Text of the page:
Ten Things, 2023-01


Here are ten things.

  1. Today is my cat Ruby's fifth adoptaversary! Over the 2017–18 winter holidays, we were half-looking at Kijiji for people looking to re-home their pets, and we stumbled upon someone nearby giving away their adorable brown long-haired tabby cat. So on a cold January day, I went for a walk with a pet carrier and brought my little girl home.
  2. I'm not a big resolution guy (see the last edition of Ten Things), but I do want to get better at writing capsule reviews on my Letterboxd.
  3. One of my favourite Nintendo 3DS games is Pocket Card Jockey, a pyramid solitaire/horse racing game from the studio behind the Pokémon games. After literal years of crowing for a port or a remaster, Tim Apple has granted my wish: Pocket Card Jockey: Ride On! drops January 20th, and might just be the killer app that gets me to subscribe to Apple Arcade.
  4. What do the Fisher-Price PXL-2000 camera, synthetic tracheae, and the AT-727 Sound Burger all have in common? They are all featured in the Museum of Failure. (via Recomendo)
  5. Two new additions to my bookshelf: The Penguin Dictionary of Symbols and the collected sonnets of William Shakespeare.
  6. Every now and again I'll fall into the wonderful, questionably-accurate, likely-maintained-by-people-half-my-age Aesthetics Wiki and try to figure out what my bag is. Long story short, I may have been stealing some Dark Academia valour with my whole “goth professor” shtick.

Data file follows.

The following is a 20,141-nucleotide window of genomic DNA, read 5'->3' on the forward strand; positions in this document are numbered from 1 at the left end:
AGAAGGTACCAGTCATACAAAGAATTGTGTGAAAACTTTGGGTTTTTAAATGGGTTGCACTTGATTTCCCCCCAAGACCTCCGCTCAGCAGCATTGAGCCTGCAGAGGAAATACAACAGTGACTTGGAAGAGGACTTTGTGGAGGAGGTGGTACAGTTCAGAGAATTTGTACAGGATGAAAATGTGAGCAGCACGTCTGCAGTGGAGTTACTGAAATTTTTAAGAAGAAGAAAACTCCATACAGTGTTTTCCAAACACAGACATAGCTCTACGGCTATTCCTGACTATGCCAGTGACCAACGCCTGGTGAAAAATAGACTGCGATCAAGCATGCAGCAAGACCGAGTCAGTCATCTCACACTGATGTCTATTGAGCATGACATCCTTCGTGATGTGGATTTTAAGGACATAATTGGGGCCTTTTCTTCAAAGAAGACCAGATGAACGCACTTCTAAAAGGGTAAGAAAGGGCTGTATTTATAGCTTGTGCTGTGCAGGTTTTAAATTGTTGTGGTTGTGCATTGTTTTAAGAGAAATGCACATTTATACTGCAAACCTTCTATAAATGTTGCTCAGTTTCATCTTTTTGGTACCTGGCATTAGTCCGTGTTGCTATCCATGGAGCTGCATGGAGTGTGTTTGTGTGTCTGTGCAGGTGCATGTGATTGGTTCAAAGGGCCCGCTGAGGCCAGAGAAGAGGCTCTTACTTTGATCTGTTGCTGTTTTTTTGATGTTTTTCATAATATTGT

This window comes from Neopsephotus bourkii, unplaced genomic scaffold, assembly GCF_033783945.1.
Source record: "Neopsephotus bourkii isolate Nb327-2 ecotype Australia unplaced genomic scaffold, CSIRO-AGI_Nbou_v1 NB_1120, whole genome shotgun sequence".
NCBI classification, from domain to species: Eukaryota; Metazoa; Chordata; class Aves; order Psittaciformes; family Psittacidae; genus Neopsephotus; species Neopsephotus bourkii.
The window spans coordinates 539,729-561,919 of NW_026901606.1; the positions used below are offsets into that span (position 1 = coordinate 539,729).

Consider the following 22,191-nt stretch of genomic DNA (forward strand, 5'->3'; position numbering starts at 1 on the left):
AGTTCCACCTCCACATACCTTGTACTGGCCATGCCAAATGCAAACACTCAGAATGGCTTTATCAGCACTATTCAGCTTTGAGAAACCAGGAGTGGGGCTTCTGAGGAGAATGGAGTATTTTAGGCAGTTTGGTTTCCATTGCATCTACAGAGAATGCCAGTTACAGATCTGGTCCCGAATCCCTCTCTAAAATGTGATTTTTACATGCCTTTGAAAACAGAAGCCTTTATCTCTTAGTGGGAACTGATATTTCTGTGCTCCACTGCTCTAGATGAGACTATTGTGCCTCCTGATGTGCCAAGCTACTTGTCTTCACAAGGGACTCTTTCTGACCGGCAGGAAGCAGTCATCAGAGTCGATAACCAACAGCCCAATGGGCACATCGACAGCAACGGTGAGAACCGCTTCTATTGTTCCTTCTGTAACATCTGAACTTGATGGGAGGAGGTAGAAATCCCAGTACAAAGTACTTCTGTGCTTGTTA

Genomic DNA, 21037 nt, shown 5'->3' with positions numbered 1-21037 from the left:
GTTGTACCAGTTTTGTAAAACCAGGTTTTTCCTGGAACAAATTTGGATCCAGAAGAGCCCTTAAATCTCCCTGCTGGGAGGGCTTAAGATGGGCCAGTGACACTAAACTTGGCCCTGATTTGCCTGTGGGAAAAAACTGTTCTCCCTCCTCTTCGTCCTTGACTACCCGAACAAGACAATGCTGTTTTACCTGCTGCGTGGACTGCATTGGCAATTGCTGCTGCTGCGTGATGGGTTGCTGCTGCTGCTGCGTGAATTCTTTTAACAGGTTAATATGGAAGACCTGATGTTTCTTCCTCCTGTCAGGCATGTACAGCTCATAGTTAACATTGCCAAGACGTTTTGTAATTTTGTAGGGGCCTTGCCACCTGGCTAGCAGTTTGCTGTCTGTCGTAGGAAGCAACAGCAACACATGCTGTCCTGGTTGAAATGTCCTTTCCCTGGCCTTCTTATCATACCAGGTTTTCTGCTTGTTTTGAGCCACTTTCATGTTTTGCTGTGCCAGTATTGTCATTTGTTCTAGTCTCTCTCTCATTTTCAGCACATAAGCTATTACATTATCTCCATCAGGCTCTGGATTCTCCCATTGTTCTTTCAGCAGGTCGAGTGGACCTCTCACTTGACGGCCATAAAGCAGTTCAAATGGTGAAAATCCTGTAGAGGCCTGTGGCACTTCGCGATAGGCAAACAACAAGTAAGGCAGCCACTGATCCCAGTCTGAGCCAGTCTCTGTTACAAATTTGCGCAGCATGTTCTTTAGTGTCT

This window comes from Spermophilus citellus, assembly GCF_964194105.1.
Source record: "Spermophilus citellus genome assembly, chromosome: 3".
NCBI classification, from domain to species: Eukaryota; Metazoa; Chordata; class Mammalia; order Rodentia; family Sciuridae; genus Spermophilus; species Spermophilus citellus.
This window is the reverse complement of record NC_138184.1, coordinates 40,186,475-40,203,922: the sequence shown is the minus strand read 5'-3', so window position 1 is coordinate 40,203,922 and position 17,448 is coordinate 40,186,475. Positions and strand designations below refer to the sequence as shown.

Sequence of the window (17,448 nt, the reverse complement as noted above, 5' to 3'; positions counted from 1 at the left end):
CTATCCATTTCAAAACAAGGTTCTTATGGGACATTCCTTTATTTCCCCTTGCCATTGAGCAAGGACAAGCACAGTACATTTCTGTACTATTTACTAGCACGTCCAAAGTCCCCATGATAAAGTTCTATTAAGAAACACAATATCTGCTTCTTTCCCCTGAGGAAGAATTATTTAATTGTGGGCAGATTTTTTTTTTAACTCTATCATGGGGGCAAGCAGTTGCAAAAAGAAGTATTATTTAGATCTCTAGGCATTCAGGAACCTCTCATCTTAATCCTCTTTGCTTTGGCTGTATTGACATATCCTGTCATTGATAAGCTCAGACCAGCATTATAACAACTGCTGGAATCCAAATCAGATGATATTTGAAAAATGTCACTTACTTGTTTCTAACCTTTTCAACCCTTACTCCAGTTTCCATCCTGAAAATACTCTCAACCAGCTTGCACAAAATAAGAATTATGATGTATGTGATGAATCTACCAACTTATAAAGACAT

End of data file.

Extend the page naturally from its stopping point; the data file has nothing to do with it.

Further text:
7. NHL logos, Poké-fied.
  8. I made some fried rice last week and I swear I saw the face of God.
  9. 2022 cinematic catch-up, continued: the eye-popping, heart-wrenching visual feast that is Three Thousand Years of Longing, the Fincher-fied cape shit of The Batman, and what is likely to be 2022's Short Good Secret all-star, Leonor Will Never Die.
  10. “After the Fire” by Ada Limón (via Carith)
    You ever think you could cry so hard
    that there’d be nothing left in you, like
    how the wind shakes a tree in a storm
    until every part of it is run through with
    wind? I live in the low parts now, most
    days a little hazy with fever and waiting
    for the water to stop shivering out of the
    body. Funny thing about grief, its hold
    is so bright and determined like a flame,
    like something almost worth living for.